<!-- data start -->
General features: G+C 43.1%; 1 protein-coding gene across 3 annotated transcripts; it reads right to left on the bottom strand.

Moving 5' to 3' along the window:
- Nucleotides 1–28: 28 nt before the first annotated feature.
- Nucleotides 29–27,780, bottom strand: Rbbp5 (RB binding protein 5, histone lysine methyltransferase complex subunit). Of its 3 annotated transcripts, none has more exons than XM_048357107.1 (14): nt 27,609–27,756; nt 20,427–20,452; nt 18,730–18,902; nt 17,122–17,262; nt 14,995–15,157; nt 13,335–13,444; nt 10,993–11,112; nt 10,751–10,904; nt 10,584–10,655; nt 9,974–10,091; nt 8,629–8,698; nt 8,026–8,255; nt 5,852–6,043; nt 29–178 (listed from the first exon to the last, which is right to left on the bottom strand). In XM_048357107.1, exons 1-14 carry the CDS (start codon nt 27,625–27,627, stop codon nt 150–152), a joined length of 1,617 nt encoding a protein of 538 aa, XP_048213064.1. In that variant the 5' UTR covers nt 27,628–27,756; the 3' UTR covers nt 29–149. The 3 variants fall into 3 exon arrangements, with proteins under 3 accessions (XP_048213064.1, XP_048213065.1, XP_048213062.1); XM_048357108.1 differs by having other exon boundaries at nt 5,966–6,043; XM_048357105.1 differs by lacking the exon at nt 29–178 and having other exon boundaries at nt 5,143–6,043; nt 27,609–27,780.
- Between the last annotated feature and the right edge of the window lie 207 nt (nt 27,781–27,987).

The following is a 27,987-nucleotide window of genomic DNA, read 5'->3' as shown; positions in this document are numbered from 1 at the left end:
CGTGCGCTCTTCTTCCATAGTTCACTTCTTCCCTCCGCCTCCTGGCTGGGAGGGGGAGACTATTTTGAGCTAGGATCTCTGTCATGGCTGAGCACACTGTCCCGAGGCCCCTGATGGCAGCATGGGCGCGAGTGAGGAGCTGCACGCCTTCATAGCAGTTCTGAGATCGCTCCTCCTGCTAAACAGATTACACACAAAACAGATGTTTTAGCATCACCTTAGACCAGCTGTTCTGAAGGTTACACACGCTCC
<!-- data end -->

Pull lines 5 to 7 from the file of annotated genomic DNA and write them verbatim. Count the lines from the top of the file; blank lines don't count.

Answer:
- Between the last annotated feature and the right edge of the window lie 207 nt (nt 27,781–27,987).

The following is a 27,987-nucleotide window of genomic DNA, read 5'->3' as shown; positions in this document are numbered from 1 at the left end:
CGTGCGCTCTTCTTCCATAGTTCACTTCTTCCCTCCGCCTCCTGGCTGGGAGGGGGAGACTATTTTGAGCTAGGATCTCTGTCATGGCTGAGCACACTGTCCCGAGGCCCCTGATGGCAGCATGGGCGCGAGTGAGGAGCTGCACGCCTTCATAGCAGTTCTGAGATCGCTCCTCCTGCTAAACAGATTACACACAAAACAGATGTTTTAGCATCACCTTAGACCAGCTGTTCTGAAGGTTACACACGCTCC